The commander of Iran's elite Revolutionary Guards Corps (IRGC) has said that Muslims will “sooner or later” take revenge against the French satirical magazine Charlie Hebdo for publishing cartoons of Iranian Supreme Leader Ali Khamenei deemed “insulting” by the Islamic Republic.
"You have made a big mistake, and Muslims will take revenge sooner or later, so no one can dare to insult Muslims anywhere in the world," Major General Hossein Salami said on January 10.
In last week’s issue, the controversial French weekly published cartoons mocking Khamenei, who has held power in Iran for more than 30 years, as part of a competition launched in support of anti-government protesters who have taken to the streets across the country for nearly four months.
One cartoon depicted a turbaned cleric reaching for a hangman’s noose as he drowns in blood, while another showed Khamenei clinging to a giant throne above the raised fists of protesters.
Other entries depict sexually explicit scenes that included the supreme leader and other Iranian clerics.
Salami on January 10 mentioned an August 2022 attack in which novelist Salman Rushdie was seriously injured, and warned that Charlie Hebdo’s staff may be subject to similar acts.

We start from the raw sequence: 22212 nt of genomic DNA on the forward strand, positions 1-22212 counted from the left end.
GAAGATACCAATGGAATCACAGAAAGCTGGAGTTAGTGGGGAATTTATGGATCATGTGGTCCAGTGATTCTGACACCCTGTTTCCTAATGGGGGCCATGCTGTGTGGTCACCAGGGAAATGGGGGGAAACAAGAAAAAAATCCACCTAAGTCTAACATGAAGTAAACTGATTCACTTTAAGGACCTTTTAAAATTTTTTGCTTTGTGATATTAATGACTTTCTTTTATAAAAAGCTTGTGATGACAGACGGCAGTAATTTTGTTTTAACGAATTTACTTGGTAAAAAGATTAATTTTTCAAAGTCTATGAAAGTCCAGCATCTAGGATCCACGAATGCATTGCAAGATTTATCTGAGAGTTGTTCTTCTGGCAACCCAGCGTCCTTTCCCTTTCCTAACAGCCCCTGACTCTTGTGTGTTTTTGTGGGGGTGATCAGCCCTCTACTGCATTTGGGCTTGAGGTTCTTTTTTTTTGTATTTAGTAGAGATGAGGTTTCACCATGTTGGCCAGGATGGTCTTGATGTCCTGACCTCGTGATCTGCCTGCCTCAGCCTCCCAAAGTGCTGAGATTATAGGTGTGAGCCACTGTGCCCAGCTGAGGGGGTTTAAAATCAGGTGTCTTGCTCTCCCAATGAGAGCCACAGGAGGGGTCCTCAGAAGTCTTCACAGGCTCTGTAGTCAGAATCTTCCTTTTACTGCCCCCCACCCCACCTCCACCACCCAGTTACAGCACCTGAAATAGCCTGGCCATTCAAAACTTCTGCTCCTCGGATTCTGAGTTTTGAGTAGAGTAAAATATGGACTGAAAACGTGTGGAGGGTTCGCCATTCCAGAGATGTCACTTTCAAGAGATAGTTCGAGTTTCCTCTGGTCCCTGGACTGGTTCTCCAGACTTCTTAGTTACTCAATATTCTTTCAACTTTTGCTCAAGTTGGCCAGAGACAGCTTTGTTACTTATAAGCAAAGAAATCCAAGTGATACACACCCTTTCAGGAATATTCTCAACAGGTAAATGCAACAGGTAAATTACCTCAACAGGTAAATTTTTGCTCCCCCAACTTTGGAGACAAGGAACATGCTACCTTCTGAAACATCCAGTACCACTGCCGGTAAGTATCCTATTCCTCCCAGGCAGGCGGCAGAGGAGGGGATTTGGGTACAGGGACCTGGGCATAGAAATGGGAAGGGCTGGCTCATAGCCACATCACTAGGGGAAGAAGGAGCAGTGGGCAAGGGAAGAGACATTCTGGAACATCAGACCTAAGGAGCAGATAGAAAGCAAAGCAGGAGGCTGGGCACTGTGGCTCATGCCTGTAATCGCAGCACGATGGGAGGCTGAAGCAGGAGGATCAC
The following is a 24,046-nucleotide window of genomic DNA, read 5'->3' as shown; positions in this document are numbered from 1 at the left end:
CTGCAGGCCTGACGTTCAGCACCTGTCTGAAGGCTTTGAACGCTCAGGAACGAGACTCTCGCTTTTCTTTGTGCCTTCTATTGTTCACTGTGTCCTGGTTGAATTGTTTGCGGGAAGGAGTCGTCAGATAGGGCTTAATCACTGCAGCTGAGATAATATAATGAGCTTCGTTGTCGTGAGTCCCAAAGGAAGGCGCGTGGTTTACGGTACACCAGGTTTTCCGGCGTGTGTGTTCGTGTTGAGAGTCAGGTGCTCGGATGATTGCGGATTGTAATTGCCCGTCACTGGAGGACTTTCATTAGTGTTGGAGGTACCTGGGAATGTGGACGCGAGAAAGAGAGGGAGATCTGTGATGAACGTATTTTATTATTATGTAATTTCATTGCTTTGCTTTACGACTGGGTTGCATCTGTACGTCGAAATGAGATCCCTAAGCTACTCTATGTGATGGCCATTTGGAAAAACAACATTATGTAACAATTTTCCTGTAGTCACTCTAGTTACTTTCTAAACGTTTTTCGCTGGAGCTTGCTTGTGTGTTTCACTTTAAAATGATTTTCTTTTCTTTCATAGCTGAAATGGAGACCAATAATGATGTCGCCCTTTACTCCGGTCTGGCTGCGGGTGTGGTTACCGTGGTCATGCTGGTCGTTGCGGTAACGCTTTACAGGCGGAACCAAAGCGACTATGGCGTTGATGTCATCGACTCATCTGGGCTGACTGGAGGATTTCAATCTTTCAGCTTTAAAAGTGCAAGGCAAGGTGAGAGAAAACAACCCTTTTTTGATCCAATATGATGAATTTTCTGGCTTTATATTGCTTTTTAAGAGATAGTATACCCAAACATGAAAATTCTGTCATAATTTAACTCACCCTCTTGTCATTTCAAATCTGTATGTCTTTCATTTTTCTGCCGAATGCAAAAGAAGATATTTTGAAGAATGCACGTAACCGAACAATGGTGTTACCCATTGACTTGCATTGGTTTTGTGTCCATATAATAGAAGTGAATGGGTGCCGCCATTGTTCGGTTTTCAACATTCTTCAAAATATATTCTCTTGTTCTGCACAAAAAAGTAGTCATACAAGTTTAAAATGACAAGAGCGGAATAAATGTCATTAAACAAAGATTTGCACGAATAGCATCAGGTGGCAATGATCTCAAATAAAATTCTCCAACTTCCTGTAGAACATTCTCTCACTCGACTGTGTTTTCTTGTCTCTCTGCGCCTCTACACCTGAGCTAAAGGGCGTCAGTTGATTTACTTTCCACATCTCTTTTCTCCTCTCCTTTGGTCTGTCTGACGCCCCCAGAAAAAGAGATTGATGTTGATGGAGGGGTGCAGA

Rushdie, a prominent Indian-born, British-American author, lost sight in one eye and the use of one hand in the stabbing attack in the US state of New York. The author of the novel The Satanic Verses, which some Muslims consider blasphemous, spent years in hiding after Ruhollah Khomeini, the founding father of the Islamic republic, issued a fatwa, or religious edict, against him in 1989.
“You may arrest the avengers, but the dead will not come back to life," the IRGC commander said.
Meanwhile, Charlie Hebdo editors reported that the magazine was hit by a cyberattack.
The weekly has a history of pushing the limits of free speech on race, religion, and politics in France, home to Europe's largest Muslim community.
It has been the target of other attacks over the years. In 2015, 12 people were killed by Islamist militants in an attack at the magazine's Paris office over the publication of cartoons of Islam’s prophet.
The Islamic Republic has summoned France's ambassador to Iran to protest the "insulting" cartoons depicting Khamenei and announced it was closing a French research institute in Tehran.
In a statement, the Iranian-backed Lebanese militant group Hezbollah called on the French government to “take decisive measures to punish those behind the act for attacking dignitaries of a whole nation.”